The maitre d' pulled me into a corner in the dining room and gave me a run-down of the people in the room: actors Mary Martin and Tony Franciosa; Mousie Powell, wife of Dick Powell, who ran Four Star Studios; Mayor Frank Bogert; 21 Club owners Jerry and Molly Berns; retired studio mogul Darryl Zanuck and his wife; the Florsheims; and several other movers and shakers. As he related their names and who they were, I felt flush. It seemed as if I had the Who's Who of the country in my establishment.

I circulated throughout the dining room and bar for about two hours, having no idea what to do with myself. As I walked around, several people stopped me to introduce themselves and wish me good luck. It seemed as if an angel had sprinkled some stardust on me because everything seemed to click. I had even hired a piano player for the lounge, and while he was tinkling the ivories in the back, that area began to fill up, too.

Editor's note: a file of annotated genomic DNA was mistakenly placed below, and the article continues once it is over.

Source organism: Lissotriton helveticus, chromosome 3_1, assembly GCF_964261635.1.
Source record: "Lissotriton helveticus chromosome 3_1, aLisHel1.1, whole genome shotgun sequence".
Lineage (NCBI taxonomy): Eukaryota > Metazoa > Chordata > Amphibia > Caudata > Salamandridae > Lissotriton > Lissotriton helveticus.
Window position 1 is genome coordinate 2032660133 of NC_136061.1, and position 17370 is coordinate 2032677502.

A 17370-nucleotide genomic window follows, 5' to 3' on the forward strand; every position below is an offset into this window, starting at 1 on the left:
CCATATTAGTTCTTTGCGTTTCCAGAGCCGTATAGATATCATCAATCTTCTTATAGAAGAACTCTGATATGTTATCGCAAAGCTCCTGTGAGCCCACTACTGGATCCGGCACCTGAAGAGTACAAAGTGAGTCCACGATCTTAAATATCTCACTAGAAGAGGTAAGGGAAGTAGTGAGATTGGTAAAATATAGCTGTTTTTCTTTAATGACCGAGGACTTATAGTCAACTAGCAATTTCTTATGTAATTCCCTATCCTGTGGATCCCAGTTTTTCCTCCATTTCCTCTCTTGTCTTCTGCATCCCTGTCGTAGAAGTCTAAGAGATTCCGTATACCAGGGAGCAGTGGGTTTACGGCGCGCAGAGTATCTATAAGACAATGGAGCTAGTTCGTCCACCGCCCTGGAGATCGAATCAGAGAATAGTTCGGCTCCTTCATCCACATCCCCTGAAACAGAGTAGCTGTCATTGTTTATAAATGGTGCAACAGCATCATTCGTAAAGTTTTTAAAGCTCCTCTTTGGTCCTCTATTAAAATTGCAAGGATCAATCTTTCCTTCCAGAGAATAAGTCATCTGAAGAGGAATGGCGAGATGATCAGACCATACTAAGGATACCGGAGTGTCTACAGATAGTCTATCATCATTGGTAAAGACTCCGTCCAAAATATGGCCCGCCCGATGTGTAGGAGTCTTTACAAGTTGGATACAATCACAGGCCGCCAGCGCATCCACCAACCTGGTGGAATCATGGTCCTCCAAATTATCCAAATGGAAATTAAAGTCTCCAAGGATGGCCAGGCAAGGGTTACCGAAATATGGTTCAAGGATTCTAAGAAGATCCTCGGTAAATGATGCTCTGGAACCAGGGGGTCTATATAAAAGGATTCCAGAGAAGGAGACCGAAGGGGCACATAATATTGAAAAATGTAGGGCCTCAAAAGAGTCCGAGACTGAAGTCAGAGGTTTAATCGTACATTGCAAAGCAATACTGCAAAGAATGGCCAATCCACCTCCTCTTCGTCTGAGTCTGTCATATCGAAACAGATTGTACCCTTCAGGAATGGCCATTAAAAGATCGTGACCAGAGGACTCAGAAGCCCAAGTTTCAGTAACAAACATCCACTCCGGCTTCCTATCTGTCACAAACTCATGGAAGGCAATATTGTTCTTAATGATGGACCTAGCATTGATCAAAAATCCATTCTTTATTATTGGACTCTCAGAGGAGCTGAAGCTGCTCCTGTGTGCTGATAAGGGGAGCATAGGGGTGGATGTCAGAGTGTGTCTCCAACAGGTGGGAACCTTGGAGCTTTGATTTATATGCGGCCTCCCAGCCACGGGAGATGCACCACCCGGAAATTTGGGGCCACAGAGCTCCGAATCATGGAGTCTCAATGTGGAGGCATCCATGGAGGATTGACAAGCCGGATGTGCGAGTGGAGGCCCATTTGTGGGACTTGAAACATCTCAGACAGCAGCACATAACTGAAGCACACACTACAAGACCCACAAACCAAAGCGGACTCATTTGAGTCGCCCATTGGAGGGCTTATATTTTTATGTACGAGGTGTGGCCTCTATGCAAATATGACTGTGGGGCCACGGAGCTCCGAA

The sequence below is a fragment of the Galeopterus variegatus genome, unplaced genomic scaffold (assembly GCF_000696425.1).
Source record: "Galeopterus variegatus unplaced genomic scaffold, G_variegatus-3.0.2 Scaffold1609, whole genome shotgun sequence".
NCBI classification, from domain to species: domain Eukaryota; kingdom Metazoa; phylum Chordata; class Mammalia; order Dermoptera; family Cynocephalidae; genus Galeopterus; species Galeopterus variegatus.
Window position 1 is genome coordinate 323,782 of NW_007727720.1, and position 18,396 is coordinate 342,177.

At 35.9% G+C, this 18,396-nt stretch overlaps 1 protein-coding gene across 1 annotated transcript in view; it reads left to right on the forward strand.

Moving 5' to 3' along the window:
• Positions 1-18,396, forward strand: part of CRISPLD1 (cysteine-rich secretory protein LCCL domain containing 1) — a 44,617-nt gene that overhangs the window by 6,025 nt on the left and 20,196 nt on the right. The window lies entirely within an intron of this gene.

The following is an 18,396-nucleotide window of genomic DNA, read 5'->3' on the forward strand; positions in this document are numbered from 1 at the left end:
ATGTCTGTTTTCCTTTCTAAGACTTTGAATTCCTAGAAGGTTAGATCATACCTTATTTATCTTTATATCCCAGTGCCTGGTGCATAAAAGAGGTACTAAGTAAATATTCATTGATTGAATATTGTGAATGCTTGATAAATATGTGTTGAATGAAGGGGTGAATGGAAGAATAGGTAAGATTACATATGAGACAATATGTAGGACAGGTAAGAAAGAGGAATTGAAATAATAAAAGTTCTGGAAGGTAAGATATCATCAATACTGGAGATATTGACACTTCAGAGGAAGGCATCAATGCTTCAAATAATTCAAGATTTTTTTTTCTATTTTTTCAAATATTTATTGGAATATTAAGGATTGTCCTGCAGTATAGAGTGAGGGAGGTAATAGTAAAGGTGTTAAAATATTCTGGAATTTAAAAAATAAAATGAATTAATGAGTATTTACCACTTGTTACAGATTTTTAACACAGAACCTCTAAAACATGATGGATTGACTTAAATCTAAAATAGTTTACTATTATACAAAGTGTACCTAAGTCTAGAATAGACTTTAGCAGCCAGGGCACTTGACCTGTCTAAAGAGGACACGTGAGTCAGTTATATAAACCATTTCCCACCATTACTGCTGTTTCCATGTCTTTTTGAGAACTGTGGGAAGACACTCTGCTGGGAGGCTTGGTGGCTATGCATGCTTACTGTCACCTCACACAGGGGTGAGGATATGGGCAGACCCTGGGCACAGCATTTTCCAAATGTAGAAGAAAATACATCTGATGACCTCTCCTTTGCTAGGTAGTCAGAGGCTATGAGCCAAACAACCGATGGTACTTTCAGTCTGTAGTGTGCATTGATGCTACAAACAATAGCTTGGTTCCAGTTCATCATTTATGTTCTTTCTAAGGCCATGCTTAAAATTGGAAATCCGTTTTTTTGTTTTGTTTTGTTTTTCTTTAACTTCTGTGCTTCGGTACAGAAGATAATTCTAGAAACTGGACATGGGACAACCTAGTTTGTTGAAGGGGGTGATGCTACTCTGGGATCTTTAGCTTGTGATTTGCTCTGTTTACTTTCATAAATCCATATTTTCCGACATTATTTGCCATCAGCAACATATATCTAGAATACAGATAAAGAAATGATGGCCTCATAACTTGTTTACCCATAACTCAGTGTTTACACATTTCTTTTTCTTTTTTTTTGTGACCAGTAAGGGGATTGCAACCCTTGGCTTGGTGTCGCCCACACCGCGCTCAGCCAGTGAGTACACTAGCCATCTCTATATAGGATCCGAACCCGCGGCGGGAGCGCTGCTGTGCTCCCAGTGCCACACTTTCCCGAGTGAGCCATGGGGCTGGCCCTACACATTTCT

I had a college student named Danny Click to thank for a lot of the patrons; Danny and I struck up an unlikely friendship over the course of the summer. He was a young, ambitious kid who parked cars at a well-known restaurant two blocks away. I immediately liked him. Perhaps I sensed in him the same work ethic and hustle that I had possessed at his age. His restaurant was closed over the summer, and he visited almost every day. Danny had assured me that when I opened he would recommend people to stop over and visit Melvyn's